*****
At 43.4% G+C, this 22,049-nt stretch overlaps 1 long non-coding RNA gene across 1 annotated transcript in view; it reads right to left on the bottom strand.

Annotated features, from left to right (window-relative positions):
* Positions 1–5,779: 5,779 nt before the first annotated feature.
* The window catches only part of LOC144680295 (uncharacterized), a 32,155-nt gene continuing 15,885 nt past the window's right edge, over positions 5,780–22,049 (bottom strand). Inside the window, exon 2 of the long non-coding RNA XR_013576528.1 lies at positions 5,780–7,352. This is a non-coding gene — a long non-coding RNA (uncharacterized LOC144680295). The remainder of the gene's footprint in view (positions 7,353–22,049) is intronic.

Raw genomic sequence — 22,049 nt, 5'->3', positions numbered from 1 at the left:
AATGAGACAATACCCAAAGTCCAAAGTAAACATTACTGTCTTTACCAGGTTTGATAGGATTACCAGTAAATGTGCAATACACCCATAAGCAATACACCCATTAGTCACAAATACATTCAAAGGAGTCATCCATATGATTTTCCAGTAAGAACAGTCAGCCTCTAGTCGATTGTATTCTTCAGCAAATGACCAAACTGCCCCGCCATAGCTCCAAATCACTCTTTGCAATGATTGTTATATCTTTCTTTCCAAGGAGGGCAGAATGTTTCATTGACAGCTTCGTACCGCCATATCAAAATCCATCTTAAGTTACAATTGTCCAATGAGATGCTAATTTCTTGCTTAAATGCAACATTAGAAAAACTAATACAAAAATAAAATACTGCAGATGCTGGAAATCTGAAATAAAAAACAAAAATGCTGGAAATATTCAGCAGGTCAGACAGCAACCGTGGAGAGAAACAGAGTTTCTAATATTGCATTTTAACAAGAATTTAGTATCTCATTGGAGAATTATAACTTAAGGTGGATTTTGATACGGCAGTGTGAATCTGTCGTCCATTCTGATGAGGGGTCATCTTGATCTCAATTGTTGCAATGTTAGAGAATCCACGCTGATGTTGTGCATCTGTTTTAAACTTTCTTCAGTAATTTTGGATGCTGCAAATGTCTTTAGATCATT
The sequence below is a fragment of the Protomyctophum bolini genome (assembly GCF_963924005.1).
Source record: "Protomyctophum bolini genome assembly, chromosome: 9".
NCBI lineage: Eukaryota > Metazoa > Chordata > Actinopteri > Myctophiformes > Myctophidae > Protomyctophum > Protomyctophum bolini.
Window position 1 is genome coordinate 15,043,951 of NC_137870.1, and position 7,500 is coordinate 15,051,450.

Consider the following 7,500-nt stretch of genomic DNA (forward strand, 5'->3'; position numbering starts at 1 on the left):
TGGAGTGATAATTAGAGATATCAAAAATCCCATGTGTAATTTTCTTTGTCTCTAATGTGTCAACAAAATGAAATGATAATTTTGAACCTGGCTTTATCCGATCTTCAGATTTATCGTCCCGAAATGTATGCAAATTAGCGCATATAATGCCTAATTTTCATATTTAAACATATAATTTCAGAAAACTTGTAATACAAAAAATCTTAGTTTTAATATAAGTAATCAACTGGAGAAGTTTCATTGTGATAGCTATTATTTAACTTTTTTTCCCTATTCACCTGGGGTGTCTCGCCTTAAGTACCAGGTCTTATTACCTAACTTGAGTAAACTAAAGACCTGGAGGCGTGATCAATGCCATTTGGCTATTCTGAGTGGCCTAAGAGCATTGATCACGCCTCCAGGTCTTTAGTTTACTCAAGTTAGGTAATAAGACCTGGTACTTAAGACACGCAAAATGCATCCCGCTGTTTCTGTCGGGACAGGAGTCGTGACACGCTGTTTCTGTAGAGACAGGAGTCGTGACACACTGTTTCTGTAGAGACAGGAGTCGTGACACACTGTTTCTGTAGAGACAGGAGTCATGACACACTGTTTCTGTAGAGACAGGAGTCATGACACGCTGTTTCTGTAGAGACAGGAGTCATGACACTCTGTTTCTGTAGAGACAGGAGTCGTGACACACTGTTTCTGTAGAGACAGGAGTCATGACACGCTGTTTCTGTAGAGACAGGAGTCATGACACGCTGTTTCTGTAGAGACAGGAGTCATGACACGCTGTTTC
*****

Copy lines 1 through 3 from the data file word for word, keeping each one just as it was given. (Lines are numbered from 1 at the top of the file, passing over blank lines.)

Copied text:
At 43.4% G+C, this 22,049-nt stretch overlaps 1 long non-coding RNA gene across 1 annotated transcript in view; it reads right to left on the bottom strand.

Annotated features, from left to right (window-relative positions):
* Positions 1–5,779: 5,779 nt before the first annotated feature.